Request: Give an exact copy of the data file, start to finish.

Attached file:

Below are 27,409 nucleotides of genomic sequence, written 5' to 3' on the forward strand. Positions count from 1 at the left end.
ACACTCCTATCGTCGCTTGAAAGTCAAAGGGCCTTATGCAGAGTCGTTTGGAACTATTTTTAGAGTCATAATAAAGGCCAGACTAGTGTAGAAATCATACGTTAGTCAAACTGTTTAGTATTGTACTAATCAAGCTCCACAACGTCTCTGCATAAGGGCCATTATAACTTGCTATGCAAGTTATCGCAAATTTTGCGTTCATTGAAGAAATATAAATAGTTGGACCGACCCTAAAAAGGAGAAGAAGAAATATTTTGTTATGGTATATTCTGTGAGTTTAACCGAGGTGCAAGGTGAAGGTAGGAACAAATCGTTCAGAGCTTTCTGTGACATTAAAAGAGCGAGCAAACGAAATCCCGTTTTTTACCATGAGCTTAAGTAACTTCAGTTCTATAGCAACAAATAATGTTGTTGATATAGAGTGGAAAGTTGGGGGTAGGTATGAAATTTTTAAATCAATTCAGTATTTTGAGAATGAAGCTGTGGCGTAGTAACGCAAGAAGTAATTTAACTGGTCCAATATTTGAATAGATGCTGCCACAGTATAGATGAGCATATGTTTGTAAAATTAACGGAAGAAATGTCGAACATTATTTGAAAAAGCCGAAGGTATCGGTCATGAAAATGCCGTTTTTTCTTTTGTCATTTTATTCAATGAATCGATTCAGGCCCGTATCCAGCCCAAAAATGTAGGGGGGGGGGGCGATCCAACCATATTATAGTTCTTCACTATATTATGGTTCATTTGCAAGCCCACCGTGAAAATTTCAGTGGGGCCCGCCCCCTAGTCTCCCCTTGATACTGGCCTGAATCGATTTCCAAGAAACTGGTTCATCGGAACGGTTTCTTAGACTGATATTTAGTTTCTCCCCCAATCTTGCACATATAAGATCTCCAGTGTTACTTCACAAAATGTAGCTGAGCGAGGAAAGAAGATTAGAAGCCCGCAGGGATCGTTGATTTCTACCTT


Below are 27,409 nucleotides of genomic sequence, written 5' to 3' on the forward strand. Positions count from 1 at the left end.
ACACTCCTATCGTCGCTTGAAAGTCAAAGGGCCTTATGCAGAGTCGTTTGGAACTATTTTTAGAGTCATAATAAAGGCCAGACTAGTGTAGAAATCATACGTTAGTCAAACTGTTTAGTATTGTACTAATCAAGCTCCACAACGTCTCTGCATAAGGGCCATTATAACTTGCTATGCAAGTTATCGCAAATTTTGCGTTCATTGAAGAAATATAAATAGTTGGACCGACCCTAAAAAGGAGAAGAAGAAATATTTTGTTATGGTATATTCTGTGAGTTTAACCGAGGTGCAAGGTGAAGGTAGGAACAAATCGTTCAGAGCTTTCTGTGACATTAAAAGAGCGAGCAAACGAAATCCCGTTTTTTACCATGAGCTTAAGTAACTTCAGTTCTATAGCAACAAATAATGTTGTTGATATAGAGTGGAAAGTTGGGGGTAGGTATGAAATTTTTAAATCAATTCAGTATTTTGAGAATGAAGCTGTGGCGTAGTAACGCAAGAAGTAATTTAACTGGTCCAATATTTGAATAGATGCTGCCACAGTATAGATGAGCATATGTTTGTAAAATTAACGGAAGAAATGTCGAACATTATTTGAAAAAGCCGAAGGTATCGGTCATGAAAATGCCGTTTTTTCTTTTGTCATTTTATTCAATGAATCGATTCAGGCCCGTATCCAGCCCAAAAATGTAGGGGGGGGGGGCGATCCAACCATATTATAGTTCTTCACTATATTATGGTTCATTTGCAAGCCCACCGTGAAAATTTCAGTGGGGCCCGCCCCCTAGTCTCCCCTTGATACTGGCCTGAATCGATTTCCAAGAAACTGGTTCATCGGAACGGTTTCTTAGACTGATATTTAGTTTCTCCCCCAATCTTGCACATATAAGATCTCCAGTGTTACTTCACAAAATGTAGCTGAGCGAGGAAAGAAGATTAGAAGCCCGCAGGGATCGTTGATTTCTACCTT